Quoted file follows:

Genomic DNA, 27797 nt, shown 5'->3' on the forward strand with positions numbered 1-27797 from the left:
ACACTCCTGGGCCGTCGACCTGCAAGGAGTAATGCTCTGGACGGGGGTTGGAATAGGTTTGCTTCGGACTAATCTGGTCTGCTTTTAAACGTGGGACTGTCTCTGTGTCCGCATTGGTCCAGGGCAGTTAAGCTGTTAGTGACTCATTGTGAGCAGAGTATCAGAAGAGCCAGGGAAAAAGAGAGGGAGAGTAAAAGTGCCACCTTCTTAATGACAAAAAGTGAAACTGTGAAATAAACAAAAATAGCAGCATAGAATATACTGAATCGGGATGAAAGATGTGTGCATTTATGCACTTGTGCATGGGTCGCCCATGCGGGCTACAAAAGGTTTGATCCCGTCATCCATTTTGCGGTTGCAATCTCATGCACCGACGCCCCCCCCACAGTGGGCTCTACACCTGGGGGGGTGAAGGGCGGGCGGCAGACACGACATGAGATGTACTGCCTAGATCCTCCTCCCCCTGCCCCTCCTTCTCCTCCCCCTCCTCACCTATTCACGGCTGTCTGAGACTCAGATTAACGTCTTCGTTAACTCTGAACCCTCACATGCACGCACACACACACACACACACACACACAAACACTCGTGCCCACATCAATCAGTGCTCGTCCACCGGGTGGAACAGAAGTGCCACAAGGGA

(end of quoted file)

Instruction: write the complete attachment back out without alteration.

Genomic DNA, 27797 nt, shown 5'->3' on the forward strand with positions numbered 1-27797 from the left:
ACACTCCTGGGCCGTCGACCTGCAAGGAGTAATGCTCTGGACGGGGGTTGGAATAGGTTTGCTTCGGACTAATCTGGTCTGCTTTTAAACGTGGGACTGTCTCTGTGTCCGCATTGGTCCAGGGCAGTTAAGCTGTTAGTGACTCATTGTGAGCAGAGTATCAGAAGAGCCAGGGAAAAAGAGAGGGAGAGTAAAAGTGCCACCTTCTTAATGACAAAAAGTGAAACTGTGAAATAAACAAAAATAGCAGCATAGAATATACTGAATCGGGATGAAAGATGTGTGCATTTATGCACTTGTGCATGGGTCGCCCATGCGGGCTACAAAAGGTTTGATCCCGTCATCCATTTTGCGGTTGCAATCTCATGCACCGACGCCCCCCCCACAGTGGGCTCTACACCTGGGGGGGTGAAGGGCGGGCGGCAGACACGACATGAGATGTACTGCCTAGATCCTCCTCCCCCTGCCCCTCCTTCTCCTCCCCCTCCTCACCTATTCACGGCTGTCTGAGACTCAGATTAACGTCTTCGTTAACTCTGAACCCTCACATGCACGCACACACACACACACACACACACACAAACACTCGTGCCCACATCAATCAGTGCTCGTCCACCGGGTGGAACAGAAGTGCCACAAGGGA